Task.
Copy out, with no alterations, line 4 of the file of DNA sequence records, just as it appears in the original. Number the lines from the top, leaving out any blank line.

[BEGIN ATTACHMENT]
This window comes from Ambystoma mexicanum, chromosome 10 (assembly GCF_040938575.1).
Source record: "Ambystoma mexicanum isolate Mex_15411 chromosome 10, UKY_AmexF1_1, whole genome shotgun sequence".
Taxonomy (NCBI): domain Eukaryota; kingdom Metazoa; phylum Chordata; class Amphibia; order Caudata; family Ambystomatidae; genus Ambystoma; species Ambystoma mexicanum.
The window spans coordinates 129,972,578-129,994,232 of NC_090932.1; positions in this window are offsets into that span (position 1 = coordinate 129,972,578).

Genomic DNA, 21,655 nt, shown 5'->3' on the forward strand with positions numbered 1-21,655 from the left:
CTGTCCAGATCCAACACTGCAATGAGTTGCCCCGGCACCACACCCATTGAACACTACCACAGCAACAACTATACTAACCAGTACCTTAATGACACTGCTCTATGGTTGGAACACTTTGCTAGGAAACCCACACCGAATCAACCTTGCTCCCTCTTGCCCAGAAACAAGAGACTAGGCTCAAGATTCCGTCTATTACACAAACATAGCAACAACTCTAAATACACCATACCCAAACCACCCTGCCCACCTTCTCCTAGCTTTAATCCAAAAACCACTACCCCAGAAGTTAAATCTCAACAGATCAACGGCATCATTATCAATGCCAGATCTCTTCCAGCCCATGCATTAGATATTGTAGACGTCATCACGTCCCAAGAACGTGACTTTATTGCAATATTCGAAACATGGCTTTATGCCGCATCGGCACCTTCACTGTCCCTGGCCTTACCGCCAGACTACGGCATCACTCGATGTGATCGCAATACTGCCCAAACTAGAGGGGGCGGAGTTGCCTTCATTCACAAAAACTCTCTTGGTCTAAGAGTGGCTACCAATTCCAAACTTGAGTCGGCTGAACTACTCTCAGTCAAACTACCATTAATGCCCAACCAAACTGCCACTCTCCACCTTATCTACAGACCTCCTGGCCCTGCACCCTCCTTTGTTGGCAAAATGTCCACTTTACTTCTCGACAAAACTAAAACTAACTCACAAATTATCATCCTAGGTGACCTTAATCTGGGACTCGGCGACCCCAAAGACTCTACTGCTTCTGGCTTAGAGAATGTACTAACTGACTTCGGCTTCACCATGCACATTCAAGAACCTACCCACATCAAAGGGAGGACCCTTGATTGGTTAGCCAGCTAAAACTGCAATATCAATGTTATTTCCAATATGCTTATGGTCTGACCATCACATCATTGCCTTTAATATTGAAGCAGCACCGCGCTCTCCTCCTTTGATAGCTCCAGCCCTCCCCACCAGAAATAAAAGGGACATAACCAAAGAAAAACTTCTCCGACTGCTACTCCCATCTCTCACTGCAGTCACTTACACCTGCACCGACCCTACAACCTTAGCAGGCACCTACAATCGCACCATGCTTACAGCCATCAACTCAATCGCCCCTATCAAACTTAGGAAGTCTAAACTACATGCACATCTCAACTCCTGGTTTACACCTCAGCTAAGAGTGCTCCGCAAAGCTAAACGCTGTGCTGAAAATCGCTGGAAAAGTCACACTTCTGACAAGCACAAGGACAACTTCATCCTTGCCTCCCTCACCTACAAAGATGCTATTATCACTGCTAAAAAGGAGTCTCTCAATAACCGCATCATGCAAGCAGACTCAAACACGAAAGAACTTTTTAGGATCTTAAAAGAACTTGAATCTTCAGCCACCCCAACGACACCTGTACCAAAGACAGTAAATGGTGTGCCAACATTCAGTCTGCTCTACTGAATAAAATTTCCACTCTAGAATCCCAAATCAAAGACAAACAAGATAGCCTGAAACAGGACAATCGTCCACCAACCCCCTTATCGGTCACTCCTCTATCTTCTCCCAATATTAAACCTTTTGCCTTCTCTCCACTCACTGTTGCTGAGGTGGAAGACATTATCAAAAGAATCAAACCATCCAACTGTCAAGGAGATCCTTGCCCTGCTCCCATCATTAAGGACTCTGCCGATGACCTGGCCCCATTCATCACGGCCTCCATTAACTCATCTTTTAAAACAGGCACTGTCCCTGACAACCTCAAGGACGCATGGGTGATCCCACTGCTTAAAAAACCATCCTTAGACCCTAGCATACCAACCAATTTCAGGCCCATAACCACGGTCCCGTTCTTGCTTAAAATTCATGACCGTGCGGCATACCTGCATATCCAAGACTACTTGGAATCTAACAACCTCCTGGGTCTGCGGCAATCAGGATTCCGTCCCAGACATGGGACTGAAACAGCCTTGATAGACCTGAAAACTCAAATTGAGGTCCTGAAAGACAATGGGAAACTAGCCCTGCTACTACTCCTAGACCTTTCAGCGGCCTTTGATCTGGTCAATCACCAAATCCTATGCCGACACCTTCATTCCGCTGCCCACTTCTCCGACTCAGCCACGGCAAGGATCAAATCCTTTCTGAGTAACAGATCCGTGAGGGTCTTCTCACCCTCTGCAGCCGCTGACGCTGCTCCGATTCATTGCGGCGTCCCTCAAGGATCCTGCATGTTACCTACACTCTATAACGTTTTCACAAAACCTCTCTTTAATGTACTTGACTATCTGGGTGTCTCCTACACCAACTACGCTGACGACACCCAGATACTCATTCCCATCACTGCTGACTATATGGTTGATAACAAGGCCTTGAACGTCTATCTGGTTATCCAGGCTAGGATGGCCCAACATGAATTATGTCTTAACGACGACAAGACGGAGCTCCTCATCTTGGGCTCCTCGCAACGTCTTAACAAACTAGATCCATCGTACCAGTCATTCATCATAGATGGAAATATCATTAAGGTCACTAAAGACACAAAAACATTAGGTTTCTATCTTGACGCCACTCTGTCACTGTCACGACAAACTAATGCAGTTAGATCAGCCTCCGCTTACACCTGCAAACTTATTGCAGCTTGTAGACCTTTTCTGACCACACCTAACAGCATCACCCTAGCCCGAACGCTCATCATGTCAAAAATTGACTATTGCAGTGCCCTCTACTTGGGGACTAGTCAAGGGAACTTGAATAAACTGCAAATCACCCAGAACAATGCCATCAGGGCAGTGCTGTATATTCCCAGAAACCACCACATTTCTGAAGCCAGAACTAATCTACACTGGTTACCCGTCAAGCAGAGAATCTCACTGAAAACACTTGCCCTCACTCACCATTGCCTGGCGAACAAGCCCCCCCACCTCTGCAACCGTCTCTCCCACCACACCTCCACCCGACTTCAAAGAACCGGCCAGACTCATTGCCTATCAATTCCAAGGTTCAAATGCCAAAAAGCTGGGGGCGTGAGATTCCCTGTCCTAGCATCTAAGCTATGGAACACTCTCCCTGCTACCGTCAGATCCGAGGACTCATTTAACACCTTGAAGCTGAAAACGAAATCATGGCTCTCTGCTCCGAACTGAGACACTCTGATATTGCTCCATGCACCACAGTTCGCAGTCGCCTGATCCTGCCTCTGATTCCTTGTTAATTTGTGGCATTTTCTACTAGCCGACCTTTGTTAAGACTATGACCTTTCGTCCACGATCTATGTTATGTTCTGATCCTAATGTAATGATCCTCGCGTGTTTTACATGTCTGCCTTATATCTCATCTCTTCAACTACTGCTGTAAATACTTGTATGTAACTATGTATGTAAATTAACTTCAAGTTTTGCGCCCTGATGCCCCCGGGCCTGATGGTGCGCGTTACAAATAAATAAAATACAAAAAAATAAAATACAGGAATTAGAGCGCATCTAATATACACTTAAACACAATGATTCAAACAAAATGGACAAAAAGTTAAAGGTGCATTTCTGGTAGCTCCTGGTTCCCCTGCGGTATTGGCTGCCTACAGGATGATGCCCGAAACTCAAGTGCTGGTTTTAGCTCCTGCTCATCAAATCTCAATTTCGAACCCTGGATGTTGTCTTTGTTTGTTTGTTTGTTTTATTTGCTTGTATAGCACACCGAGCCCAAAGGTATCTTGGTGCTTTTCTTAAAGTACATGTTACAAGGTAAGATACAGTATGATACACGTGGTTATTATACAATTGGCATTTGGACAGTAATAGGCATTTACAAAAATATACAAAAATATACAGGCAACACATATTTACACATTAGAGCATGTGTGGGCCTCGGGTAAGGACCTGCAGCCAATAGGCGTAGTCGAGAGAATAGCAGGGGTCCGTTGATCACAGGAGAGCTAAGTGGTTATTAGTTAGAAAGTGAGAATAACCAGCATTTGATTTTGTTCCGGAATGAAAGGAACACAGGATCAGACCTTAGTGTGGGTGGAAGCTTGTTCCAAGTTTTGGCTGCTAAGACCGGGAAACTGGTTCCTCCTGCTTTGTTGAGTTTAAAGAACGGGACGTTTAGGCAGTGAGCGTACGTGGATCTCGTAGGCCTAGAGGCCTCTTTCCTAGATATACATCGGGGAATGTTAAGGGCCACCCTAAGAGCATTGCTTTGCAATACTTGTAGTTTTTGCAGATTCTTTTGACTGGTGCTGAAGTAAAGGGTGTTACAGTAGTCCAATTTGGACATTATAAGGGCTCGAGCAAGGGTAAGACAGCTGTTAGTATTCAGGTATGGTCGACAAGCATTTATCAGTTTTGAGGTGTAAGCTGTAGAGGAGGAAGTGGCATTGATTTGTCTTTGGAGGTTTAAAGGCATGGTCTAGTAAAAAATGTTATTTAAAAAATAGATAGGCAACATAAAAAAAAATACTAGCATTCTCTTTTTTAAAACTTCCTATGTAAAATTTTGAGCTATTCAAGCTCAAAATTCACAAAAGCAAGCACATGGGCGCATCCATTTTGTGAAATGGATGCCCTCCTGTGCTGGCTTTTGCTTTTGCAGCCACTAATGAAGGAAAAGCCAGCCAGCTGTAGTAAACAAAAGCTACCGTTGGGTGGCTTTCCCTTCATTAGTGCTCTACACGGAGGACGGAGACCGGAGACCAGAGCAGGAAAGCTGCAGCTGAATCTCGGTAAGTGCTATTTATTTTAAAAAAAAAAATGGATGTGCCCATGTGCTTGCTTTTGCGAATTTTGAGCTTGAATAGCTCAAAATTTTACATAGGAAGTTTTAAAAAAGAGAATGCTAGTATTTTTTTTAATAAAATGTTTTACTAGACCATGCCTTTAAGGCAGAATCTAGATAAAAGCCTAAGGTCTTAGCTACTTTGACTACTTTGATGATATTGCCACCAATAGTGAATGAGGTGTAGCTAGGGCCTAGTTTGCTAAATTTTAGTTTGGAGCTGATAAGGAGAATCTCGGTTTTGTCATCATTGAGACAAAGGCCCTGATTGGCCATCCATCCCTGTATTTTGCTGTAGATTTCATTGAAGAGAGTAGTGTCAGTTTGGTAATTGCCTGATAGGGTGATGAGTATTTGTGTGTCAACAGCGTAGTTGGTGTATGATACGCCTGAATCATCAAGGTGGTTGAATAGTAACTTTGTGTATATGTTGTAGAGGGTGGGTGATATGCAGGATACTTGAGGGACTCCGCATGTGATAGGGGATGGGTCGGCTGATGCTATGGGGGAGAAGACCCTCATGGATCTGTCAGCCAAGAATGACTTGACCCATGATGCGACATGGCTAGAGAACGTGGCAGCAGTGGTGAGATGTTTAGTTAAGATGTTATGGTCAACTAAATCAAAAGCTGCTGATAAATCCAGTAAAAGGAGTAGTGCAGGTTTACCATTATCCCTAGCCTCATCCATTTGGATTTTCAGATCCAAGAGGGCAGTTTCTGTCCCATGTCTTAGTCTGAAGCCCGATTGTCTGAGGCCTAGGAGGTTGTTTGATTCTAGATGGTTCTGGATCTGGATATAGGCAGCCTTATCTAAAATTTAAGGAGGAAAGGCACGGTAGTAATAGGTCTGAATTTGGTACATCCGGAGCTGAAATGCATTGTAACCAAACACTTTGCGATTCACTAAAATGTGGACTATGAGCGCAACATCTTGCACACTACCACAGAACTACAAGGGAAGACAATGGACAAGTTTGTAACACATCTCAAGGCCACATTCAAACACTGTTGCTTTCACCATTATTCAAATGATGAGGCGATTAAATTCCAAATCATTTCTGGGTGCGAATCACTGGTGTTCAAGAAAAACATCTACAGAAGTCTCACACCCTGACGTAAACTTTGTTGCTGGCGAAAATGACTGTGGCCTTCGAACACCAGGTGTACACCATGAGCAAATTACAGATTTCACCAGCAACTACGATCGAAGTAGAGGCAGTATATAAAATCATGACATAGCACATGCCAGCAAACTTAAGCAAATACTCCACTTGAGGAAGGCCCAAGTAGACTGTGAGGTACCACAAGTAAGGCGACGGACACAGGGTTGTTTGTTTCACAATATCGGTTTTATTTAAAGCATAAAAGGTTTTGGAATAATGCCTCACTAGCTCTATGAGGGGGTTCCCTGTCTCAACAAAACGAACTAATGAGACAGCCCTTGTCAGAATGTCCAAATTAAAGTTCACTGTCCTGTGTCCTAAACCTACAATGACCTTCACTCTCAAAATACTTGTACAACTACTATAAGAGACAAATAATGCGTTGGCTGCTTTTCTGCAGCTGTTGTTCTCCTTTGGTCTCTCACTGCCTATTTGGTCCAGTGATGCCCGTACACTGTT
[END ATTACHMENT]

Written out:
The window spans coordinates 129,972,578-129,994,232 of NC_090932.1; positions in this window are offsets into that span (position 1 = coordinate 129,972,578).